LIPA City – Micah Shin took charge in a day of torrid scoring, coming away with a four-birdie spree on both nines to set a new course record 64 and seize a two-stroke clubhouse lead over Englishman Joe Knox at the start of the ICTSI Summit Point World 18 Challenge Wednesday at Summit Point here.
The lanky Korean-American actually came into the $100,000 Philippine Golf Tour Asia event without any expectations following a so-so showing in his return stint on the local circuit two weeks ago but thrived in the privacy of one of the early flights and racked up three straight birdies from No. 3 to spark a binge on a course that features 18 of the world’s most renowned golf holes.
“I had not been playing well lately and came here just trying to get back my feel,” said Shin, who shared 12th place in the ICTSI South Pacific Classic of the PGT in Davao and tied for 18th in the CAT Open of the PGT Asia at Luisita last week following a long campaign abroad.
The Davao-based shotmaker, who has posted three big victories the last three years – the CAT Open in Luisita in 2016, in a regional tour event in 2017, and in The Country Club Invitational last year – missed five fairways in hot conditions but flashed superb iron shots to reach two of the five par-5s, four of which he birdied.
He kept an unblemished card by saving par on the par-4 No. 15, the only green he missed in a day when the Robert Trent Jones Jr.-designed layout yielded 23 under par scores in morning play in the absence of the wind.
“A couple of 65s were posted here last year, so his (Shin’s) 64 stands as the new course record,” said Summit Point general manager Vic de Guzman.
Knox also knocked in three birdies in row from No. 3 and took the early lead with another birdie on No. 7 and an eagle on the ninth for an opening 30. But the Englishman, who missed the CAT Open cut last week, dropped two strokes on No. 11 and needed to birdie Nos. 13 and 16 to assume the early challenger’s role in the season-ending tournament of Asia’s emerging circuit put up by ICTSI and backed by PLDT Enterprise, Meralco, BDO and PGT Asia official apparel Pin High.
Clyde Mondilla also eagled the reachable No. 9 but the reigning Philippine Open, coming off a pair of strong finishes in the last two weeks, including a playoff loss to Aussie Tim Stewart last week, failed to match flightmate Shin’s sizzling start, settling for a 67 for joint third with Aussie Jack Lane-Weston and Japanese Rio Mori.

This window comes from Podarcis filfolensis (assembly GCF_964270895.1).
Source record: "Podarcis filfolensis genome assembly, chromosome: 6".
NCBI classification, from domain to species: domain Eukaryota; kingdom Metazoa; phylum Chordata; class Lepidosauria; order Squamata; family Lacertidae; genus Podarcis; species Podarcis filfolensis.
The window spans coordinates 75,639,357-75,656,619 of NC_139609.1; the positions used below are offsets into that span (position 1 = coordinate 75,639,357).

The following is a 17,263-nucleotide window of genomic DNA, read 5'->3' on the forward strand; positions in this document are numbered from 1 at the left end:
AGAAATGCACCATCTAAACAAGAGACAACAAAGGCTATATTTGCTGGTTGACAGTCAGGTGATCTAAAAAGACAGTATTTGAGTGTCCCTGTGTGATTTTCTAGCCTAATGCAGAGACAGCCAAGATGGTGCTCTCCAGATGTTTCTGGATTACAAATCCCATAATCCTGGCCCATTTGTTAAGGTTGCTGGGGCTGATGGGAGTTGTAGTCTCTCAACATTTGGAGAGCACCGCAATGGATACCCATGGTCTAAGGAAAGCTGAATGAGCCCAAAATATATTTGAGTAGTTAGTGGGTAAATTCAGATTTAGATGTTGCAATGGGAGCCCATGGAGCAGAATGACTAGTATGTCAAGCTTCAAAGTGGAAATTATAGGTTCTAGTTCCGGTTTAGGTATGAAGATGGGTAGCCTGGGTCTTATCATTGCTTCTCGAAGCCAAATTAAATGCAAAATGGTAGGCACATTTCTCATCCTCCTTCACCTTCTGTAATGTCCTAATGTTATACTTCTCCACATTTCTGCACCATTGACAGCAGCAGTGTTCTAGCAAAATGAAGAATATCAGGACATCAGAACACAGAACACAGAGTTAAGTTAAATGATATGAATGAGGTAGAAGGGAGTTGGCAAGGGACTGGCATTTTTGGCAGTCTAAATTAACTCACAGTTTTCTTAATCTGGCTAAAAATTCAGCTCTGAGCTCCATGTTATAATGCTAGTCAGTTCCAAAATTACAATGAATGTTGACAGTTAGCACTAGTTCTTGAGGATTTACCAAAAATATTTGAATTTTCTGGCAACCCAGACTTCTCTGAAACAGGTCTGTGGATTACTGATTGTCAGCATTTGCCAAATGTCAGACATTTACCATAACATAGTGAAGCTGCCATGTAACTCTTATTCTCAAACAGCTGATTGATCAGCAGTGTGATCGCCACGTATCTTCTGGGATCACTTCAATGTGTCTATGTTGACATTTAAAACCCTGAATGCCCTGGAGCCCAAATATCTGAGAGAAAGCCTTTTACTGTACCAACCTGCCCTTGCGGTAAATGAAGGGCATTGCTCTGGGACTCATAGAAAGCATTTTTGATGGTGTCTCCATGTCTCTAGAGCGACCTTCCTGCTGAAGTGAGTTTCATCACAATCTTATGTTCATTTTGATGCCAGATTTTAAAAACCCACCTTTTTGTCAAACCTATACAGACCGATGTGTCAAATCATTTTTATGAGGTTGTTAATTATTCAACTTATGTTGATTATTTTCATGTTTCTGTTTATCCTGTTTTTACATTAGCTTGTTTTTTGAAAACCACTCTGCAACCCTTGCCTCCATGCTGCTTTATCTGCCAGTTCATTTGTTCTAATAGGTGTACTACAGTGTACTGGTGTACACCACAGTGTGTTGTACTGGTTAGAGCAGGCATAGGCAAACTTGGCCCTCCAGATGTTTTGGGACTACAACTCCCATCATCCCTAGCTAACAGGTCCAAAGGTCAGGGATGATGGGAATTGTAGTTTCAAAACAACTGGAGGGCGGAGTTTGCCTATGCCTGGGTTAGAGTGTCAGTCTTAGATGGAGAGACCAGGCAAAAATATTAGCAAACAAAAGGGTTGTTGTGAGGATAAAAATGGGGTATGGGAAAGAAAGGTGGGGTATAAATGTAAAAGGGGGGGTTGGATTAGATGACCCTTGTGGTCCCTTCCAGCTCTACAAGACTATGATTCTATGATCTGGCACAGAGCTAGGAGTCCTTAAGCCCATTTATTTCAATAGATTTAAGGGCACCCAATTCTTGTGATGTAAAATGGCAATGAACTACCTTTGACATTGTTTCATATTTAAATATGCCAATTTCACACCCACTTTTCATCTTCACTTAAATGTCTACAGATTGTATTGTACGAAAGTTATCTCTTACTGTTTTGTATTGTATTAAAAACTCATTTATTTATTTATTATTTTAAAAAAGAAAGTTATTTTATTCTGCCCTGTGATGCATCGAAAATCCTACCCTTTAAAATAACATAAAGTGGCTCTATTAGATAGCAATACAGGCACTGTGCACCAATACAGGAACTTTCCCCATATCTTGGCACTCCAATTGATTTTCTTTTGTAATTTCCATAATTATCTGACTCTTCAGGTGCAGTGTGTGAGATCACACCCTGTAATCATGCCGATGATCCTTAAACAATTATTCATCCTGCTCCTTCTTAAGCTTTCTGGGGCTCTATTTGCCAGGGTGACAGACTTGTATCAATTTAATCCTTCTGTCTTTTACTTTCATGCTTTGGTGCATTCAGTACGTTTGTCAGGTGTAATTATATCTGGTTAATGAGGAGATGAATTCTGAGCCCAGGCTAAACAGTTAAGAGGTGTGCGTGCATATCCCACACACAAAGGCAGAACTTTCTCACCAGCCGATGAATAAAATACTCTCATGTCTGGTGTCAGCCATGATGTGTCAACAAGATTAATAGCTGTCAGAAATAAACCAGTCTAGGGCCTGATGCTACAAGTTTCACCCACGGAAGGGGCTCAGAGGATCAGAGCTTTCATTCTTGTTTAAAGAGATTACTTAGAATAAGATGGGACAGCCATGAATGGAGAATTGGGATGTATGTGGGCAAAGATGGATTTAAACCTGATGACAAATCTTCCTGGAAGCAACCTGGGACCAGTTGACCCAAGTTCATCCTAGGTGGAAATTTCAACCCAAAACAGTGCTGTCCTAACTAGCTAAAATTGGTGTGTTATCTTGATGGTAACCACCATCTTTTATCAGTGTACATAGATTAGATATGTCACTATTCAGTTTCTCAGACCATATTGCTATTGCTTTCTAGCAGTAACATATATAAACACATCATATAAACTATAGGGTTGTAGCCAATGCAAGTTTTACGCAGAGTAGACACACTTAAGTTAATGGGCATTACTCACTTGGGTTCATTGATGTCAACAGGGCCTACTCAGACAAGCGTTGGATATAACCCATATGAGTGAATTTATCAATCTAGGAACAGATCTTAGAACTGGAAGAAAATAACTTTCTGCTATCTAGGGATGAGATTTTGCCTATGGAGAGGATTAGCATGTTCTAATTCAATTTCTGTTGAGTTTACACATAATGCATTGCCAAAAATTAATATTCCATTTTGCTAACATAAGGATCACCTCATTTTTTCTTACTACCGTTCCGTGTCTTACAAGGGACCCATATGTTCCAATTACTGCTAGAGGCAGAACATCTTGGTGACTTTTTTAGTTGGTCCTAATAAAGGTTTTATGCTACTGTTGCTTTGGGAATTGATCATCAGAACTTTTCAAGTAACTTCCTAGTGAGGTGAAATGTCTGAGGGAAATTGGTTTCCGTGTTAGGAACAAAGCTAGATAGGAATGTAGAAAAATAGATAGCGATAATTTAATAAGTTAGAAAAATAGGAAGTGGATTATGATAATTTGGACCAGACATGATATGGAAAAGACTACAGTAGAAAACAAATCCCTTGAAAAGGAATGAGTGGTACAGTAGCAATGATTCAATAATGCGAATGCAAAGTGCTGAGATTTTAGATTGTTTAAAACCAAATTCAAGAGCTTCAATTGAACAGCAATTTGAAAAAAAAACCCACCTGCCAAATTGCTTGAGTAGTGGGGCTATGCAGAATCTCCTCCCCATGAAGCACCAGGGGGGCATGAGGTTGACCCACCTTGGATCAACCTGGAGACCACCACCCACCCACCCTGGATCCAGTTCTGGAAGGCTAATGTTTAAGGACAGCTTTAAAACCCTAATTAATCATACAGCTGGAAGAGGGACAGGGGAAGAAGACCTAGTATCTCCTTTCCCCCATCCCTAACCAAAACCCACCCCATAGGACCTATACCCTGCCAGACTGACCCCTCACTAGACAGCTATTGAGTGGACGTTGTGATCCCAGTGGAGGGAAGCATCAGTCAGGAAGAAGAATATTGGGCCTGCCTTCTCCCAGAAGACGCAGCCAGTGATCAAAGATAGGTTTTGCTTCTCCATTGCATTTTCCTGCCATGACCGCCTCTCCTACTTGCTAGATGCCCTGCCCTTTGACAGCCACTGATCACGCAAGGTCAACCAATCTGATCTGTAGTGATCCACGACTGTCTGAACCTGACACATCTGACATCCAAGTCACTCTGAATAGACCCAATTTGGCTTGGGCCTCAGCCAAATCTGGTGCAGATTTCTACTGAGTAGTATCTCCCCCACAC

Chonlatit Chuenboonngam took the cudgels for the seven-man Thai contingent that includes PGTA Luisita leg winner Namchok Tantipokhakul and Wisut Artjanawat, who topped the first PGTA event abroad in Taiwan last May, putting up a pair of 34s for joint sixth with Anthony Fernando while former Aboitiz Invitational champion Damien Jordan, also from Down Under, carded a bogey-free 69 for joint eighth with obscure Teodoro Osabel and Japanese Yuta Sudo.
Jhonnel Ababa, the winningest player on the PGTA with four victories, birdied two of the last nine holes to save a 70 for a share of 11th with Englishman George Twyman, Rupert Zaragosa, Albin Engino, Zanieboy Gialon and Thai Lertvilai Pasavee while Juvic Pagunsan, holder of a record four-straight title romp in the PGT, struggled with his putter and missed nine birdie chances inside 10 feet, finishing with a two-birdie, one-bogey game for a 71, seven strokes off Shin.
Other one-under par scorers were recent Aboitiz winner Can Tarik of the US, JR Salahog, Marvin Dumandan, Japanese Issei Mori and Aussie David Gleeson, another former PGT Asia leg winner at Luisita.
But nobody came close to matching Shin’s brilliant start.
He actually flubbed a four-footer for birdie on the opening hole but banged in a birdie from just about the same distance on the third to ignite a run, that included a three-footer on the next, a five-footer on No. 5, a tap-in on the seventh, and another four-footer on No. 10.
He missed two eagle chances on Nos. 14 and 16 then closed out with another “gimme” on the 18th to match his career-best eight-under card he shot during the first round of the Resorts World Masters at Southwoods.